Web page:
Surgery is usually the first step in treating testicular cancer.
Testicular cancer is a very treatable form of cancer. Surgery for testicular cancer is usually a first-line treatment. At Urology Austin, once a physician diagnoses testicular cancer, they develop a treatment plan that takes certain factors into account, such as the stage of the cancer and the patient‘s serum tumor marker levels.
Surgery for testicular cancer: Radical inguinal orchiectomy
In almost every circumstance, a radical inguinal orchiectomy is the first surgery for testicular cancer, even for patients whose cancer has spread. During this surgical procedure, the surgeon removes the entire testicle (or testicles).
Surgery for testicular cancer is performed using general, local or spinal anesthesia. Your Urology Austin surgeon will take precautions to help ensure that no cancer cells from a tumor spread into your blood stream or into the surgical site. One way this is accomplished is to tie off the lymph and blood vessels found in the spermatic cord. After taking these precautions, the surgeon makes an incision into the groin area and removes the testicle(s) directly from the scrotum.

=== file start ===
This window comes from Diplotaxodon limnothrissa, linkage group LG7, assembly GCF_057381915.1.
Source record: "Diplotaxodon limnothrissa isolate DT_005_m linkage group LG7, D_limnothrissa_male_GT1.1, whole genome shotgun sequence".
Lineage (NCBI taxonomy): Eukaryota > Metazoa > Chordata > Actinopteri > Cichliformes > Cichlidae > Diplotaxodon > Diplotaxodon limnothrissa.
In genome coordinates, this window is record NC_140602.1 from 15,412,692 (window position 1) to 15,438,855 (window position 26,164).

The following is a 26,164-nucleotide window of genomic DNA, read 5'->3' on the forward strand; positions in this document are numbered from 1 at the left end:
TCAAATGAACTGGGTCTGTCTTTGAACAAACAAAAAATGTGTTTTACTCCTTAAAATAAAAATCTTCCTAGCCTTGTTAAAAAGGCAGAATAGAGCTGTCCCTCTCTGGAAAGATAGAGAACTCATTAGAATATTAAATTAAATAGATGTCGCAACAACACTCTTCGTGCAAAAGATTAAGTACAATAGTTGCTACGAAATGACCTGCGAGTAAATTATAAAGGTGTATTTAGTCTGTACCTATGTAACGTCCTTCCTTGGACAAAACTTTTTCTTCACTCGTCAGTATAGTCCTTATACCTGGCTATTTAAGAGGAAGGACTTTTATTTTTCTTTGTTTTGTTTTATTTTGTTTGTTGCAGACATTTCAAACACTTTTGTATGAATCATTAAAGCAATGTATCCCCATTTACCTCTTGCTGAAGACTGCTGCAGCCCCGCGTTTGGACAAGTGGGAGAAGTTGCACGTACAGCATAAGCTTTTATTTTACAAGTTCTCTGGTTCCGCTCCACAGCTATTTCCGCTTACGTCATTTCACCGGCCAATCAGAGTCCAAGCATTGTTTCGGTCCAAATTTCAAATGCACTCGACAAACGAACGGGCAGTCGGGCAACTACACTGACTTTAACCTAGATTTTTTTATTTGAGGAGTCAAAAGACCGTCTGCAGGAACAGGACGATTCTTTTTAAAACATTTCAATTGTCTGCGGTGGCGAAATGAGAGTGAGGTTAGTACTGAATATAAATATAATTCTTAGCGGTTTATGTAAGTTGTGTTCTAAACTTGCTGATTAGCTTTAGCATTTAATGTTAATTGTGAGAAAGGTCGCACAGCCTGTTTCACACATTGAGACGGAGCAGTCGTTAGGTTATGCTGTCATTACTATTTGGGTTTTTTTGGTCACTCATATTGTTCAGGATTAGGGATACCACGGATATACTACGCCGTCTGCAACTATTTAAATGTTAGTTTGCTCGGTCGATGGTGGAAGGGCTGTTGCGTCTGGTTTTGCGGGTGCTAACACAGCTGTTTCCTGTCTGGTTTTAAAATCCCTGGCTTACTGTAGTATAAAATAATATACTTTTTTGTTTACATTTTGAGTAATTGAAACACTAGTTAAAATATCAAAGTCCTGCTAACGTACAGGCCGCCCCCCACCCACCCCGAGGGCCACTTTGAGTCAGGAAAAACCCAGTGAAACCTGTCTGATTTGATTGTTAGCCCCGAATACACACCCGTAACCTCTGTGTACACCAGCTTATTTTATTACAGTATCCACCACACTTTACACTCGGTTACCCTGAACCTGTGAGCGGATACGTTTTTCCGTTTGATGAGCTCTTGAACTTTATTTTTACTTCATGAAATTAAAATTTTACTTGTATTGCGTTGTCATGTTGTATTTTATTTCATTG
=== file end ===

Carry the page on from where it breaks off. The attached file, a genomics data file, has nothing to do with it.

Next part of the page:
Once the type of testicular cancer is known, further surgery, chemotherapy, or radiation will be offered depending on the tumor type. With this information the urologist will create the proper treatment plan for you after surgery. A typical radical inguinal orchiectomy takes between 20 to 40 minutes to perform, and almost all patients will go home the day of surgery.
What happens after surgery?
After surgery for testicular cancer, some patients may need no other treatment. Others may need additional treatment, such as chemotherapy or radiation. This will depend on the type of cancer found, and if it as spread. Over time, patients will be closely monitored for cancer recurrence. Further testing will include imaging and blood work.
When patients choose Urology Austin to treat their testicular cancer, they can rely on our team of experts. Contact us to schedule an appointment.